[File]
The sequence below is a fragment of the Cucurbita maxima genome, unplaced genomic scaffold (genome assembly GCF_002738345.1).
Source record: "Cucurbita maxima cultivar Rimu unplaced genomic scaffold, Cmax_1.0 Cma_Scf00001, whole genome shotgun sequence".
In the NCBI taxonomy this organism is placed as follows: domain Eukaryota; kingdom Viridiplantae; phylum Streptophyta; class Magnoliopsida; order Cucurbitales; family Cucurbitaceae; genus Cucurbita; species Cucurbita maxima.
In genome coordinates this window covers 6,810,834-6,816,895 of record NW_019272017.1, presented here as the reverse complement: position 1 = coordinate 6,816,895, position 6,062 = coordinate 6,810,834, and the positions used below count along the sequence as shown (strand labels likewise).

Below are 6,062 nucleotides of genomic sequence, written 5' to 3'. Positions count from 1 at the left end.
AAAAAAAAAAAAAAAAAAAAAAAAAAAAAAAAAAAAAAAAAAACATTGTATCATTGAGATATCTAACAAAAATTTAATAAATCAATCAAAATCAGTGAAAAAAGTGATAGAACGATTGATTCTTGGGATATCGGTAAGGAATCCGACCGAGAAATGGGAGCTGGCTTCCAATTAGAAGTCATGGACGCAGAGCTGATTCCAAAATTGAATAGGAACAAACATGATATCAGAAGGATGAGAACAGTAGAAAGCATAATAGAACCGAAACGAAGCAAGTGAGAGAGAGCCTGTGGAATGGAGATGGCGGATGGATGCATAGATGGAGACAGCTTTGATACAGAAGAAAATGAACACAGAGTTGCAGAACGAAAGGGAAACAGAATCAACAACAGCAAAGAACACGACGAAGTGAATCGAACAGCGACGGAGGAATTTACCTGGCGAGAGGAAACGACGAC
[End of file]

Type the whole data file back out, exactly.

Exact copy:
The sequence below is a fragment of the Cucurbita maxima genome, unplaced genomic scaffold (genome assembly GCF_002738345.1).
Source record: "Cucurbita maxima cultivar Rimu unplaced genomic scaffold, Cmax_1.0 Cma_Scf00001, whole genome shotgun sequence".
In the NCBI taxonomy this organism is placed as follows: domain Eukaryota; kingdom Viridiplantae; phylum Streptophyta; class Magnoliopsida; order Cucurbitales; family Cucurbitaceae; genus Cucurbita; species Cucurbita maxima.
In genome coordinates this window covers 6,810,834-6,816,895 of record NW_019272017.1, presented here as the reverse complement: position 1 = coordinate 6,816,895, position 6,062 = coordinate 6,810,834, and the positions used below count along the sequence as shown (strand labels likewise).

Below are 6,062 nucleotides of genomic sequence, written 5' to 3'. Positions count from 1 at the left end.
AAAAAAAAAAAAAAAAAAAAAAAAAAAAAAAAAAAAAAAAAAACATTGTATCATTGAGATATCTAACAAAAATTTAATAAATCAATCAAAATCAGTGAAAAAAGTGATAGAACGATTGATTCTTGGGATATCGGTAAGGAATCCGACCGAGAAATGGGAGCTGGCTTCCAATTAGAAGTCATGGACGCAGAGCTGATTCCAAAATTGAATAGGAACAAACATGATATCAGAAGGATGAGAACAGTAGAAAGCATAATAGAACCGAAACGAAGCAAGTGAGAGAGAGCCTGTGGAATGGAGATGGCGGATGGATGCATAGATGGAGACAGCTTTGATACAGAAGAAAATGAACACAGAGTTGCAGAACGAAAGGGAAACAGAATCAACAACAGCAAAGAACACGACGAAGTGAATCGAACAGCGACGGAGGAATTTACCTGGCGAGAGGAAACGACGAC